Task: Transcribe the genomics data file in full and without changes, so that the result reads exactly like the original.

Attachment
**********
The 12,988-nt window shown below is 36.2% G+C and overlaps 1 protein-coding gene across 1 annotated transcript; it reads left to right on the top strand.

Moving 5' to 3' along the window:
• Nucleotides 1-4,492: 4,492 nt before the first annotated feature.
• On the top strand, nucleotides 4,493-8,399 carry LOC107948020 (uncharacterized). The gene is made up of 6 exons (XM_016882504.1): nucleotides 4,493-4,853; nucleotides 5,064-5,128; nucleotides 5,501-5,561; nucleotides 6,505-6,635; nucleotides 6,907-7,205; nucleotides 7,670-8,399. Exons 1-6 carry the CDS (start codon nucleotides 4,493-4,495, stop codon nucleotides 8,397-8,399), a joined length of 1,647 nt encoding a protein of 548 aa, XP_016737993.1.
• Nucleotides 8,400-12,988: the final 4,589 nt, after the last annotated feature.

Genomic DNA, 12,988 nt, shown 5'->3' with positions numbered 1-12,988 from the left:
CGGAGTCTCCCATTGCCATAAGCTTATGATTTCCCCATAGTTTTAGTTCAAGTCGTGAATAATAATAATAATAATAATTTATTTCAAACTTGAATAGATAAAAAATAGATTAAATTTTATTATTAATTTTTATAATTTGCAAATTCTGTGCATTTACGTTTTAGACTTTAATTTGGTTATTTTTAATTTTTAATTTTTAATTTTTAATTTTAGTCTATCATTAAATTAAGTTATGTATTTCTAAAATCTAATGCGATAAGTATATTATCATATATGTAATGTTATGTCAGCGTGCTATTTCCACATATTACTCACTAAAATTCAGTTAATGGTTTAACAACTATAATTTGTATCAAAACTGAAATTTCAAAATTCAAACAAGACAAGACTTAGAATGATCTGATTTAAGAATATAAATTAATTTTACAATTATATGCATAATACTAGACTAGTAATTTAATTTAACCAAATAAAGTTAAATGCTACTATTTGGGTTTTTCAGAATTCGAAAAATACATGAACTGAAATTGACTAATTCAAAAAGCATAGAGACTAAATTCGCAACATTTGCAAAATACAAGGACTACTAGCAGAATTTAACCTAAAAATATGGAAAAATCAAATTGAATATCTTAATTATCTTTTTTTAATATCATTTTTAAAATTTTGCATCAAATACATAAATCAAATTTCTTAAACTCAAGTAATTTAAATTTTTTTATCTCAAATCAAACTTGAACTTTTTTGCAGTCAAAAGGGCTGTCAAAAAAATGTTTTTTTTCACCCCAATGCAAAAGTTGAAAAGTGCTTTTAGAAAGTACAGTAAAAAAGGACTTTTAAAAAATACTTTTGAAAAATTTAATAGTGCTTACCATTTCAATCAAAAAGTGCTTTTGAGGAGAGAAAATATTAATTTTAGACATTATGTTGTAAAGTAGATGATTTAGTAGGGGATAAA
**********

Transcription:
The 12,988-nt window shown below is 36.2% G+C and overlaps 1 protein-coding gene across 1 annotated transcript; it reads left to right on the top strand.

Moving 5' to 3' along the window:
• Nucleotides 1-4,492: 4,492 nt before the first annotated feature.
• On the top strand, nucleotides 4,493-8,399 carry LOC107948020 (uncharacterized). The gene is made up of 6 exons (XM_016882504.1): nucleotides 4,493-4,853; nucleotides 5,064-5,128; nucleotides 5,501-5,561; nucleotides 6,505-6,635; nucleotides 6,907-7,205; nucleotides 7,670-8,399. Exons 1-6 carry the CDS (start codon nucleotides 4,493-4,495, stop codon nucleotides 8,397-8,399), a joined length of 1,647 nt encoding a protein of 548 aa, XP_016737993.1.
• Nucleotides 8,400-12,988: the final 4,589 nt, after the last annotated feature.

Genomic DNA, 12,988 nt, shown 5'->3' with positions numbered 1-12,988 from the left:
CGGAGTCTCCCATTGCCATAAGCTTATGATTTCCCCATAGTTTTAGTTCAAGTCGTGAATAATAATAATAATAATAATTTATTTCAAACTTGAATAGATAAAAAATAGATTAAATTTTATTATTAATTTTTATAATTTGCAAATTCTGTGCATTTACGTTTTAGACTTTAATTTGGTTATTTTTAATTTTTAATTTTTAATTTTTAATTTTAGTCTATCATTAAATTAAGTTATGTATTTCTAAAATCTAATGCGATAAGTATATTATCATATATGTAATGTTATGTCAGCGTGCTATTTCCACATATTACTCACTAAAATTCAGTTAATGGTTTAACAACTATAATTTGTATCAAAACTGAAATTTCAAAATTCAAACAAGACAAGACTTAGAATGATCTGATTTAAGAATATAAATTAATTTTACAATTATATGCATAATACTAGACTAGTAATTTAATTTAACCAAATAAAGTTAAATGCTACTATTTGGGTTTTTCAGAATTCGAAAAATACATGAACTGAAATTGACTAATTCAAAAAGCATAGAGACTAAATTCGCAACATTTGCAAAATACAAGGACTACTAGCAGAATTTAACCTAAAAATATGGAAAAATCAAATTGAATATCTTAATTATCTTTTTTTAATATCATTTTTAAAATTTTGCATCAAATACATAAATCAAATTTCTTAAACTCAAGTAATTTAAATTTTTTTATCTCAAATCAAACTTGAACTTTTTTGCAGTCAAAAGGGCTGTCAAAAAAATGTTTTTTTTCACCCCAATGCAAAAGTTGAAAAGTGCTTTTAGAAAGTACAGTAAAAAAGGACTTTTAAAAAATACTTTTGAAAAATTTAATAGTGCTTACCATTTCAATCAAAAAGTGCTTTTGAGGAGAGAAAATATTAATTTTAGACATTATGTTGTAAAGTAGATGATTTAGTAGGGGATAAA